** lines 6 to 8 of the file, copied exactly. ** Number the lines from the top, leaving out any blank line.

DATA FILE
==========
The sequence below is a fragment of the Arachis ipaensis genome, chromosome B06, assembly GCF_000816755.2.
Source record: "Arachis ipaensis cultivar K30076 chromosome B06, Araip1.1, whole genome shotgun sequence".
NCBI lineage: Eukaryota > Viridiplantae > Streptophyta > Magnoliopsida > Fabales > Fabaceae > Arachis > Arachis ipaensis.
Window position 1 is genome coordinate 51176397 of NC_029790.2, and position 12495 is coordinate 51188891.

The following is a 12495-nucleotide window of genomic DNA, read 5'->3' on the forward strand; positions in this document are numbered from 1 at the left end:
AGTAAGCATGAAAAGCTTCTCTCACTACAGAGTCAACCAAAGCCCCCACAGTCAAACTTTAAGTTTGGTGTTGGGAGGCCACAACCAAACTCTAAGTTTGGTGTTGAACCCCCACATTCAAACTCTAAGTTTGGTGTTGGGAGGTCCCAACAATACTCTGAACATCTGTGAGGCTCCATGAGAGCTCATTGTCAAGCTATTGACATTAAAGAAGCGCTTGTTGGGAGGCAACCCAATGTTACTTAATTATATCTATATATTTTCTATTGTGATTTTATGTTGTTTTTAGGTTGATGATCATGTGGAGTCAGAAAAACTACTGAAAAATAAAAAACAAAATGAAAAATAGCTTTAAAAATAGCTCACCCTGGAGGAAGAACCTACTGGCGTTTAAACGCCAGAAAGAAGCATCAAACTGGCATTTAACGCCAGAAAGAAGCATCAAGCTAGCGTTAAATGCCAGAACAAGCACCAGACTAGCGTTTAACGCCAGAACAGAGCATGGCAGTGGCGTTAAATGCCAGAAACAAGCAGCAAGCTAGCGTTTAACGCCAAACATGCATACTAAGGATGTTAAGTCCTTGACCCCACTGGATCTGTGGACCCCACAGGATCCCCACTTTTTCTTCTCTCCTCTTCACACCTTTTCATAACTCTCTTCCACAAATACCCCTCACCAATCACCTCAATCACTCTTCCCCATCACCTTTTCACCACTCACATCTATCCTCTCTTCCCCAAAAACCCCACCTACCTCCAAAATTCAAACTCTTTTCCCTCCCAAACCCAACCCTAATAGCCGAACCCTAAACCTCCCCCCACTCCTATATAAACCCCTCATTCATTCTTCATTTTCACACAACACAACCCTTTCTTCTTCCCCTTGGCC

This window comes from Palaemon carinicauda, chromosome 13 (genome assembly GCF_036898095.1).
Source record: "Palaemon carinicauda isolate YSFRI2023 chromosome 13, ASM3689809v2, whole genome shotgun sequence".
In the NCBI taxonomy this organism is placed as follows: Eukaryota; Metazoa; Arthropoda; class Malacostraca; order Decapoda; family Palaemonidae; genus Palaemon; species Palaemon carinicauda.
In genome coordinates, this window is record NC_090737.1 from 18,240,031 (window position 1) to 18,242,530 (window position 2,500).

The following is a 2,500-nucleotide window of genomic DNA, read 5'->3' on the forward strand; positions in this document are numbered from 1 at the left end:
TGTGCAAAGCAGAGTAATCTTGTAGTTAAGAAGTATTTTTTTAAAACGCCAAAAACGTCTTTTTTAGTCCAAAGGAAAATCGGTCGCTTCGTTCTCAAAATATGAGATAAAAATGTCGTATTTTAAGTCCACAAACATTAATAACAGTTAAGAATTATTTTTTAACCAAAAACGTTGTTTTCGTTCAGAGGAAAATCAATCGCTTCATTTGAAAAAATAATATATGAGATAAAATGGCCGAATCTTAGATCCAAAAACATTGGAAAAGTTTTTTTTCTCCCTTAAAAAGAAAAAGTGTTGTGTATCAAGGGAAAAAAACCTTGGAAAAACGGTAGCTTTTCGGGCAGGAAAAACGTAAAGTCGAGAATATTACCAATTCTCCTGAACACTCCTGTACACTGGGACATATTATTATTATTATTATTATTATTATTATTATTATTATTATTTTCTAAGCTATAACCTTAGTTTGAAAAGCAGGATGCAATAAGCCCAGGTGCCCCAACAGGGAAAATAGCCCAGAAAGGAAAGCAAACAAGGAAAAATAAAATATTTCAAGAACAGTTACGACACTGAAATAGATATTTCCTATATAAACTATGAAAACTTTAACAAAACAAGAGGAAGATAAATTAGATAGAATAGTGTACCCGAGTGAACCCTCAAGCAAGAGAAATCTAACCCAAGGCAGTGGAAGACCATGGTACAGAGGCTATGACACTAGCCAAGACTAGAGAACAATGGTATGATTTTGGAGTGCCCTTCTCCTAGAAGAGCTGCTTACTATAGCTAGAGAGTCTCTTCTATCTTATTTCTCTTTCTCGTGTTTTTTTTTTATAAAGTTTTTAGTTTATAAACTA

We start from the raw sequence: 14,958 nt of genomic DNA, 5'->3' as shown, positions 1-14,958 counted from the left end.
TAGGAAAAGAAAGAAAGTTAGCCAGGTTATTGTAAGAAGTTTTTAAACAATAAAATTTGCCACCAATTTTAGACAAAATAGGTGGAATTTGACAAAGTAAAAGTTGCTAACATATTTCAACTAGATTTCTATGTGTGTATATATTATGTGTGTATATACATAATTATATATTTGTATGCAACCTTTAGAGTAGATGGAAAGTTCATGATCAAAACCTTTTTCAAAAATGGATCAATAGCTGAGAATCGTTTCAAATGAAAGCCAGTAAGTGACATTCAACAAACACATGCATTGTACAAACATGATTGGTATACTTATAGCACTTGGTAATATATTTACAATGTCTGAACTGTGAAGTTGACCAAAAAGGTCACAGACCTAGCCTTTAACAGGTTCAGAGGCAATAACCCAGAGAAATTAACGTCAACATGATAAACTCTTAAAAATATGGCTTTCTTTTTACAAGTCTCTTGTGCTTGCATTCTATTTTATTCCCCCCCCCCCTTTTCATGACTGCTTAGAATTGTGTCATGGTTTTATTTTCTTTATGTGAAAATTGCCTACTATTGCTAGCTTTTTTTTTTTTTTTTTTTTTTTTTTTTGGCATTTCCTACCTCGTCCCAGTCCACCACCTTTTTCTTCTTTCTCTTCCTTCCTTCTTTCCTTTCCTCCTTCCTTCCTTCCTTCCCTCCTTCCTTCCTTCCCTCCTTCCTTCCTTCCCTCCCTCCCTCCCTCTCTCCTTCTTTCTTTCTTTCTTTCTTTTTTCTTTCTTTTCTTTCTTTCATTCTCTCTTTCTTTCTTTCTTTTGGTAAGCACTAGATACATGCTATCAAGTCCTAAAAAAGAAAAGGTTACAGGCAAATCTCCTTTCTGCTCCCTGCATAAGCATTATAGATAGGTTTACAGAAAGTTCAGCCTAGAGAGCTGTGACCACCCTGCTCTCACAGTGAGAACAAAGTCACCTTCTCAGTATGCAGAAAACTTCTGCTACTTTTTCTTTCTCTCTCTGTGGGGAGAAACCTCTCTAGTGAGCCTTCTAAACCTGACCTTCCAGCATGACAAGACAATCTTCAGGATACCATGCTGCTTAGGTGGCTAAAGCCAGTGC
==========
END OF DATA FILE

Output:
AGTAAGCATGAAAAGCTTCTCTCACTACAGAGTCAACCAAAGCCCCCACAGTCAAACTTTAAGTTTGGTGTTGGGAGGCCACAACCAAACTCTAAGTTTGGTGTTGAACCCCCACATTCAAACTCTAAGTTTGGTGTTGGGAGGTCCCAACAATACTCTGAACATCTGTGAGGCTCCATGAGAGCTCATTGTCAAGCTATTGACATTAAAGAAGCGCTTGTTGGGAGGCAACCCAATGTTACTTAATTATATCTATATATTTTCTATTGTGATTTTATGTTGTTTTTAGGTTGATGATCATGTGGAGTCAGAAAAACTACTGAAAAATAAAAAACAAAATGAAAAATAGCTTTAAAAATAGCTCACCCTGGAGGAAGAACCTACTGGCGTTTAAACGCCAGAAAGAAGCATCAAACTGGCATTTAACGCCAGAAAGAAGCATCAAGCTAGCGTTAAATGCCAGAACAAGCACCAGACTAGCGTTTAACGCCAGAACAGAGCATGGCAGTGGCGTTAAATGCCAGAAACAAGCAGCAAGCTAGCGTTTAACGCCAAACATGCATACTAAGGATGTTAAGTCCTTGACCCCACTGGATCTGTGGACCCCACAGGATCCCCACTTTTTCTTCTCTCCTCTTCACACCTTTTCATAACTCTCTTCCACAAATACCCCTCACCAATCACCTCAATCACTCTTCCCCATCACCTTTTCACCACTCACATCTATCCTCTCTTCCCCAAAAACCCCACCTACCTCCAAAATTCAAACTCTTTTCCCTCCCAAACCCAACCCTAATAGCCGAACCCTAAACCTCCCCCCACTCCTATATAAACCCCTCATTCATTCTTCATTTTCACACAACACAACCCTTTCTTCTTCCCCTTGGCC

This window comes from Palaemon carinicauda, chromosome 13 (genome assembly GCF_036898095.1).
Source record: "Palaemon carinicauda isolate YSFRI2023 chromosome 13, ASM3689809v2, whole genome shotgun sequence".